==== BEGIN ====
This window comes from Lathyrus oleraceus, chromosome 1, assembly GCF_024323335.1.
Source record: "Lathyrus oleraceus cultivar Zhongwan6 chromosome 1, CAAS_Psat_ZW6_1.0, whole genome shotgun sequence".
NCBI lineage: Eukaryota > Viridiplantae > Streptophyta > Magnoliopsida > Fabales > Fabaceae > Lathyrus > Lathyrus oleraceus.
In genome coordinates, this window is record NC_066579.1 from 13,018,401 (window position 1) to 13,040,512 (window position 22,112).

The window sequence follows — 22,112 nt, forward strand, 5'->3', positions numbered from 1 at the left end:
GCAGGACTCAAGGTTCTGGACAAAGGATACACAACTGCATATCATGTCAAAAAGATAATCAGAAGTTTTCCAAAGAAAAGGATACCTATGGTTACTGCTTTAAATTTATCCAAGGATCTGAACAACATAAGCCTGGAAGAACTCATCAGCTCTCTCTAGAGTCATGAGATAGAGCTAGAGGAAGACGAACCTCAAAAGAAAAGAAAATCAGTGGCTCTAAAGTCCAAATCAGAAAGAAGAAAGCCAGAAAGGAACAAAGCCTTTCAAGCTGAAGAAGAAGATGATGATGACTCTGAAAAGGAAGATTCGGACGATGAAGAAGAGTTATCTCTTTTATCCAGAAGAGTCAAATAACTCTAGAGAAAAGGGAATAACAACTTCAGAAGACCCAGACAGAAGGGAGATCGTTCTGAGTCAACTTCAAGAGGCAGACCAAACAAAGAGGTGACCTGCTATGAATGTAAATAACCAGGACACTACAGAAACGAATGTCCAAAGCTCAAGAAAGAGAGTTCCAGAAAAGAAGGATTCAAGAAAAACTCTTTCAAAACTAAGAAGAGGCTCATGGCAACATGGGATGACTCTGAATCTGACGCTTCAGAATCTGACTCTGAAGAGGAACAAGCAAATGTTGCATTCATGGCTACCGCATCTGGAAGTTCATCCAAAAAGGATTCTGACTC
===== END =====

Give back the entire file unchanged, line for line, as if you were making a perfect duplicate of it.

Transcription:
This window comes from Lathyrus oleraceus, chromosome 1, assembly GCF_024323335.1.
Source record: "Lathyrus oleraceus cultivar Zhongwan6 chromosome 1, CAAS_Psat_ZW6_1.0, whole genome shotgun sequence".
NCBI lineage: Eukaryota > Viridiplantae > Streptophyta > Magnoliopsida > Fabales > Fabaceae > Lathyrus > Lathyrus oleraceus.
In genome coordinates, this window is record NC_066579.1 from 13,018,401 (window position 1) to 13,040,512 (window position 22,112).

The window sequence follows — 22,112 nt, forward strand, 5'->3', positions numbered from 1 at the left end:
GCAGGACTCAAGGTTCTGGACAAAGGATACACAACTGCATATCATGTCAAAAAGATAATCAGAAGTTTTCCAAAGAAAAGGATACCTATGGTTACTGCTTTAAATTTATCCAAGGATCTGAACAACATAAGCCTGGAAGAACTCATCAGCTCTCTCTAGAGTCATGAGATAGAGCTAGAGGAAGACGAACCTCAAAAGAAAAGAAAATCAGTGGCTCTAAAGTCCAAATCAGAAAGAAGAAAGCCAGAAAGGAACAAAGCCTTTCAAGCTGAAGAAGAAGATGATGATGACTCTGAAAAGGAAGATTCGGACGATGAAGAAGAGTTATCTCTTTTATCCAGAAGAGTCAAATAACTCTAGAGAAAAGGGAATAACAACTTCAGAAGACCCAGACAGAAGGGAGATCGTTCTGAGTCAACTTCAAGAGGCAGACCAAACAAAGAGGTGACCTGCTATGAATGTAAATAACCAGGACACTACAGAAACGAATGTCCAAAGCTCAAGAAAGAGAGTTCCAGAAAAGAAGGATTCAAGAAAAACTCTTTCAAAACTAAGAAGAGGCTCATGGCAACATGGGATGACTCTGAATCTGACGCTTCAGAATCTGACTCTGAAGAGGAACAAGCAAATGTTGCATTCATGGCTACCGCATCTGGAAGTTCATCCAAAAAGGATTCTGACTC